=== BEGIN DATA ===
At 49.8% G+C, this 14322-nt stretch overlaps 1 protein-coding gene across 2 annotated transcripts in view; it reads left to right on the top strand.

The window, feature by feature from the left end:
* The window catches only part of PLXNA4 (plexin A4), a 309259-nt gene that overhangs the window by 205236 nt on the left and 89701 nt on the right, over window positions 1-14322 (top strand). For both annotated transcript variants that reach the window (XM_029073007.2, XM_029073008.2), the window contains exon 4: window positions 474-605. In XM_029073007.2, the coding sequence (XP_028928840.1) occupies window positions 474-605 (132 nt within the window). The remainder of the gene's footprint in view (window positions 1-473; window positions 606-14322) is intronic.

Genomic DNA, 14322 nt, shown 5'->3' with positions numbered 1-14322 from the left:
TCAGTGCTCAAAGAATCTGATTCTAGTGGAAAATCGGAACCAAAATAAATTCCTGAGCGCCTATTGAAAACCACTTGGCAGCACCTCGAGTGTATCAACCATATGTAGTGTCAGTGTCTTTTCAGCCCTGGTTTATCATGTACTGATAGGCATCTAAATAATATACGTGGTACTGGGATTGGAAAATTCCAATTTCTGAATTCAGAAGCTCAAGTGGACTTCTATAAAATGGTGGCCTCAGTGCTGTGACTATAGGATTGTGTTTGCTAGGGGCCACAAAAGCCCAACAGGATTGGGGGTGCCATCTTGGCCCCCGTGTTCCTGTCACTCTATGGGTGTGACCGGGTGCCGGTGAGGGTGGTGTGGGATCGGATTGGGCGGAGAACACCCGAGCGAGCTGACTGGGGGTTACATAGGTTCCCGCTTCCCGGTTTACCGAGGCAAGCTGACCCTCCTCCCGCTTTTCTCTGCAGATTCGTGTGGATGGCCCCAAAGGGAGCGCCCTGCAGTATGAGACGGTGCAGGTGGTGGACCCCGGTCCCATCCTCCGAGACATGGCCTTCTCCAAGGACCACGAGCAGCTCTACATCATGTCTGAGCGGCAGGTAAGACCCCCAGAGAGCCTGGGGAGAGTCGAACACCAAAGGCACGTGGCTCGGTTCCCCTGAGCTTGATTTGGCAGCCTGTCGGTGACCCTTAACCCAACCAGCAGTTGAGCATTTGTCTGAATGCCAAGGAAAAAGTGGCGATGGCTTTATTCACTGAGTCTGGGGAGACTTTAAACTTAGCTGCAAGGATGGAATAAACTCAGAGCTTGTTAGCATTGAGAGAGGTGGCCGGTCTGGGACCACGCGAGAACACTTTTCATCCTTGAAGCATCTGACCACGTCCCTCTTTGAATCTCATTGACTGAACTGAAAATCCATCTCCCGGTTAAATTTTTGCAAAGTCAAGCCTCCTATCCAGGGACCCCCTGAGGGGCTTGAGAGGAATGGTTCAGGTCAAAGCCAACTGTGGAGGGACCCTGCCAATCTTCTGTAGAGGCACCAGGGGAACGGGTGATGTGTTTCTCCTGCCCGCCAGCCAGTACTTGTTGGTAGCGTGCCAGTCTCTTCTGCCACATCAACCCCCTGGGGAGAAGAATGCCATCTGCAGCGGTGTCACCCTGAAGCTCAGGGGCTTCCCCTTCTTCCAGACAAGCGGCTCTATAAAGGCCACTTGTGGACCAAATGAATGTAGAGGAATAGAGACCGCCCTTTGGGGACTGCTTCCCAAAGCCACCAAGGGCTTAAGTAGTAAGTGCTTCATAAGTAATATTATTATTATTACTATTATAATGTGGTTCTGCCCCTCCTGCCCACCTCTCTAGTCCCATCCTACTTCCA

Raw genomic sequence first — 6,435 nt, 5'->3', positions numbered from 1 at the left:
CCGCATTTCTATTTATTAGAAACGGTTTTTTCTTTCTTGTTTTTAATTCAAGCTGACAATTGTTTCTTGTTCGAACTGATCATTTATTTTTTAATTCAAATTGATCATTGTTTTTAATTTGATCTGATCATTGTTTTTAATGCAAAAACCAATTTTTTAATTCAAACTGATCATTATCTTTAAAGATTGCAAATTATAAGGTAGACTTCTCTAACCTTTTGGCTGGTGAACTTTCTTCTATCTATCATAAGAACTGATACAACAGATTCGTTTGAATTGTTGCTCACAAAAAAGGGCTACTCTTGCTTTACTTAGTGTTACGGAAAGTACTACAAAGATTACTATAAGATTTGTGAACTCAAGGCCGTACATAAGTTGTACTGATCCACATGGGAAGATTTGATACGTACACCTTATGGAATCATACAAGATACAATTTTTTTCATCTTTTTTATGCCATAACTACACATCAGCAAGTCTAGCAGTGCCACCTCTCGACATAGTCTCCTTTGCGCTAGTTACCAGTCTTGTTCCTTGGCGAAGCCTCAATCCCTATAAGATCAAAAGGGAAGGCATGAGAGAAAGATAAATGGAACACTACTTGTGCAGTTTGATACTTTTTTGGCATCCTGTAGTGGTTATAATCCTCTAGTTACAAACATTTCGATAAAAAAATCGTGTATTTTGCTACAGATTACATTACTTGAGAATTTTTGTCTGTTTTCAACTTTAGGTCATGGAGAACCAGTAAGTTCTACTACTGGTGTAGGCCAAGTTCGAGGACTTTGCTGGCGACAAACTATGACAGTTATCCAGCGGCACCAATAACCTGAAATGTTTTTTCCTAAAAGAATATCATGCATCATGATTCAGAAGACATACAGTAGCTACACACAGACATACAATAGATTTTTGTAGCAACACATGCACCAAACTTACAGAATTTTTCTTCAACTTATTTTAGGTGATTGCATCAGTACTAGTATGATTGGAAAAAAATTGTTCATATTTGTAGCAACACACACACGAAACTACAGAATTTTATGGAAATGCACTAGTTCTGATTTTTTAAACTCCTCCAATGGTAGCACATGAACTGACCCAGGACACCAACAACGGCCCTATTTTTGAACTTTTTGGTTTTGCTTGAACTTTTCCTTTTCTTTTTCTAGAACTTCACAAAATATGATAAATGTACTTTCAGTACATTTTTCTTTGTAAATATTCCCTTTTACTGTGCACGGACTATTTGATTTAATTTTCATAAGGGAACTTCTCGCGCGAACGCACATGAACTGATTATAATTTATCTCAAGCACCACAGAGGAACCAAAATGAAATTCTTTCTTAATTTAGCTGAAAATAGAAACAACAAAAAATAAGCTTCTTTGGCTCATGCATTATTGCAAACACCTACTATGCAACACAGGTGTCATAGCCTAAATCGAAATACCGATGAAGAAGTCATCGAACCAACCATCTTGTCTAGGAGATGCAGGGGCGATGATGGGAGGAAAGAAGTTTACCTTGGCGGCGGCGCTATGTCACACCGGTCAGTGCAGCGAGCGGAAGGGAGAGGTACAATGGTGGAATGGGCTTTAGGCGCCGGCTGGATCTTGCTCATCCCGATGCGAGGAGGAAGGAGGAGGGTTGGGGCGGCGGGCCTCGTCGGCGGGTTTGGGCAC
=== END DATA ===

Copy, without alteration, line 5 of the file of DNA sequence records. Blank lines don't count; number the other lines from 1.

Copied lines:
TCAGTGCTCAAAGAATCTGATTCTAGTGGAAAATCGGAACCAAAATAAATTCCTGAGCGCCTATTGAAAACCACTTGGCAGCACCTCGAGTGTATCAACCATATGTAGTGTCAGTGTCTTTTCAGCCCTGGTTTATCATGTACTGATAGGCATCTAAATAATATACGTGGTACTGGGATTGGAAAATTCCAATTTCTGAATTCAGAAGCTCAAGTGGACTTCTATAAAATGGTGGCCTCAGTGCTGTGACTATAGGATTGTGTTTGCTAGGGGCCACAAAAGCCCAACAGGATTGGGGGTGCCATCTTGGCCCCCGTGTTCCTGTCACTCTATGGGTGTGACCGGGTGCCGGTGAGGGTGGTGTGGGATCGGATTGGGCGGAGAACACCCGAGCGAGCTGACTGGGGGTTACATAGGTTCCCGCTTCCCGGTTTACCGAGGCAAGCTGACCCTCCTCCCGCTTTTCTCTGCAGATTCGTGTGGATGGCCCCAAAGGGAGCGCCCTGCAGTATGAGACGGTGCAGGTGGTGGACCCCGGTCCCATCCTCCGAGACATGGCCTTCTCCAAGGACCACGAGCAGCTCTACATCATGTCTGAGCGGCAGGTAAGACCCCCAGAGAGCCTGGGGAGAGTCGAACACCAAAGGCACGTGGCTCGGTTCCCCTGAGCTTGATTTGGCAGCCTGTCGGTGACCCTTAACCCAACCAGCAGTTGAGCATTTGTCTGAATGCCAAGGAAAAAGTGGCGATGGCTTTATTCACTGAGTCTGGGGAGACTTTAAACTTAGCTGCAAGGATGGAATAAACTCAGAGCTTGTTAGCATTGAGAGAGGTGGCCGGTCTGGGACCACGCGAGAACACTTTTCATCCTTGAAGCATCTGACCACGTCCCTCTTTGAATCTCATTGACTGAACTGAAAATCCATCTCCCGGTTAAATTTTTGCAAAGTCAAGCCTCCTATCCAGGGACCCCCTGAGGGGCTTGAGAGGAATGGTTCAGGTCAAAGCCAACTGTGGAGGGACCCTGCCAATCTTCTGTAGAGGCACCAGGGGAACGGGTGATGTGTTTCTCCTGCCCGCCAGCCAGTACTTGTTGGTAGCGTGCCAGTCTCTTCTGCCACATCAACCCCCTGGGGAGAAGAATGCCATCTGCAGCGGTGTCACCCTGAAGCTCAGGGGCTTCCCCTTCTTCCAGACAAGCGGCTCTATAAAGGCCACTTGTGGACCAAATGAATGTAGAGGAATAGAGACCGCCCTTTGGGGACTGCTTCCCAAAGCCACCAAGGGCTTAAGTAGTAAGTGCTTCATAAGTAATATTATTATTATTACTATTATAATGTGGTTCTGCCCCTCCTGCCCACCTCTCTAGTCCCATCCTACTTCCA